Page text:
And I’ll forego the hemp hearts next time since they didn’t seem to add to the bread, but may have given it a slightly bitter taste. Ah, well…

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The Count of Monte Cristo

Count of Monte CristoMany of us grew up on the stories of Alexandre Dumas; from cartoons to comic books, TV series and movies. And, yes, books, albeit often abridged for the young market, with drawings of swordsmen, women in flowing dresses, and the court of kings. Swashbuckling adventures, romances with honour and swordfighting. We may not have always realized that it was Dumas who was the source, of course. Do you watch The Princess Bride and wonder who inspired it? His ideas and plots were mined by many who came after.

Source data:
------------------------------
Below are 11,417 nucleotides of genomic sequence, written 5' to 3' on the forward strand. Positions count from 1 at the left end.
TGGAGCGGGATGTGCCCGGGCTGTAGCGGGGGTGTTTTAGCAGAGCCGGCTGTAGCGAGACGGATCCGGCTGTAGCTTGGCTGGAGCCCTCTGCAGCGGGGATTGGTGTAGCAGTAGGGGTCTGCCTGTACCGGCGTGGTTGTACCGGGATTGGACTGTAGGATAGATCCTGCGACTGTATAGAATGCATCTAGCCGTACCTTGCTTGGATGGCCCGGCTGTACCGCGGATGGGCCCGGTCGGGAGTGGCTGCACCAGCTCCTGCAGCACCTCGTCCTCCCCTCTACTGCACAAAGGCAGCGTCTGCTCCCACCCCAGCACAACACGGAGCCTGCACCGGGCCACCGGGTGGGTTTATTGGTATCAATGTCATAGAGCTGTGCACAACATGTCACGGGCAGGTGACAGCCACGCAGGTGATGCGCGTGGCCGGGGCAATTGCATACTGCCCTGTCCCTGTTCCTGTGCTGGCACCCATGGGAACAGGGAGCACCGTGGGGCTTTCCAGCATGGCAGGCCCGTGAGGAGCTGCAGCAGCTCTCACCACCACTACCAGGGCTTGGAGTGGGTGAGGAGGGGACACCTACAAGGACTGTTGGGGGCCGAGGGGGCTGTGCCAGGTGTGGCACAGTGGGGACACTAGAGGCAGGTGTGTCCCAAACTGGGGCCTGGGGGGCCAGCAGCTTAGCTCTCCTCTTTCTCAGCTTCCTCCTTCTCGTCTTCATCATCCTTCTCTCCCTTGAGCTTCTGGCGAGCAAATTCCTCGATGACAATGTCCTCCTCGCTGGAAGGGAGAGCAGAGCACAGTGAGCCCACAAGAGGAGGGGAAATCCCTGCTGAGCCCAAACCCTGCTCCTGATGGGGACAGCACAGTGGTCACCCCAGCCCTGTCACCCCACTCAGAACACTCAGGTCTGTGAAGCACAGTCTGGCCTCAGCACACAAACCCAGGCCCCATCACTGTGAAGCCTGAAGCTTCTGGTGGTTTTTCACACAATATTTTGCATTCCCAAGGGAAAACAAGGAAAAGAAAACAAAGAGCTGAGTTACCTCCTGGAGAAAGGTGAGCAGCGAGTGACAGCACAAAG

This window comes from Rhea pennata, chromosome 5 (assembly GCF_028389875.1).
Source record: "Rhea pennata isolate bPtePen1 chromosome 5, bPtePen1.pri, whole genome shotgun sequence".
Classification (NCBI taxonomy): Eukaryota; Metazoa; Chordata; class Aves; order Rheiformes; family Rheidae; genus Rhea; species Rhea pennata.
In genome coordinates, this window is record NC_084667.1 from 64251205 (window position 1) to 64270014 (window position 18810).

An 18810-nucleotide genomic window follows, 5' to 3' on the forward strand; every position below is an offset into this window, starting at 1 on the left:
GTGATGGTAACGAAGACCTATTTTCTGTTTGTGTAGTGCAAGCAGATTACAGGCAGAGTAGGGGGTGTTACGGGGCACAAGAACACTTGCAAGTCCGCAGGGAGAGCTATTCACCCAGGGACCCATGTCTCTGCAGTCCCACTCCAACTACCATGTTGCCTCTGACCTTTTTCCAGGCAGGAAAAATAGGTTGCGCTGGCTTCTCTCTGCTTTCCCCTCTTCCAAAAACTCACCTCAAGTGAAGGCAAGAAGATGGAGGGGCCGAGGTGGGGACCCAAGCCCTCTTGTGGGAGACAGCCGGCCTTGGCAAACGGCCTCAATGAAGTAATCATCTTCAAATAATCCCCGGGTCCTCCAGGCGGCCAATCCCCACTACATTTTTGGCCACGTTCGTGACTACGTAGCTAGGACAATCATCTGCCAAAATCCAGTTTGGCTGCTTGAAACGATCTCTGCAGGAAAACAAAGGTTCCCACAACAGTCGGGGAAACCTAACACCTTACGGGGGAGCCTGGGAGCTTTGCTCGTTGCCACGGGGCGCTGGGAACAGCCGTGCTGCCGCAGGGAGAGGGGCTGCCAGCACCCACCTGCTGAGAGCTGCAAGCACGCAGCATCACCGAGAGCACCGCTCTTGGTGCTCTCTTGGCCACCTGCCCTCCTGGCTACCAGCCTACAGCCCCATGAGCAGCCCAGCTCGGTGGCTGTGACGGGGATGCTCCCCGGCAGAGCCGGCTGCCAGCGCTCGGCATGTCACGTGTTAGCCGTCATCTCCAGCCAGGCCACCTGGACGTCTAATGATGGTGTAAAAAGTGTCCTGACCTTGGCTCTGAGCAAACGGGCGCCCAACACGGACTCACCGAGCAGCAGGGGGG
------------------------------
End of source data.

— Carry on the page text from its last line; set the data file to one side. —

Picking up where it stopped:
We learned to behave, to be men and women, by reading such tales, by imitating their heroes, by wishing on their stars, learning their manners and their wit and their honour; by being our own Musketeers.

Neighbourhood children made swords out of wooden posts and branches, then rolled around on the lawn playing at swordfights, banging our rough sticks together, bruising fingers, laughing, jumping on imaginary horses and riding off, firing our finger-pistols at the approaching Cardinal’s men. We died, histrionically, at a sword thrust defending our imagined Milady.

Athos, Porthos, Aramis, Artemis, d’Artagnan –  I knew the names of all four Musketeers better than I knew the historical names in my school textbooks. I knew at an early age about the subterfuge of cardinals and the honour of queens. As time progressed, d’Artagnan blended into Robin Hood into  Lancelot, the Lone Ranger, Flash Gordon and and eventually into Luke Skywalker. Swords gave way to guns and then blasters then computer games.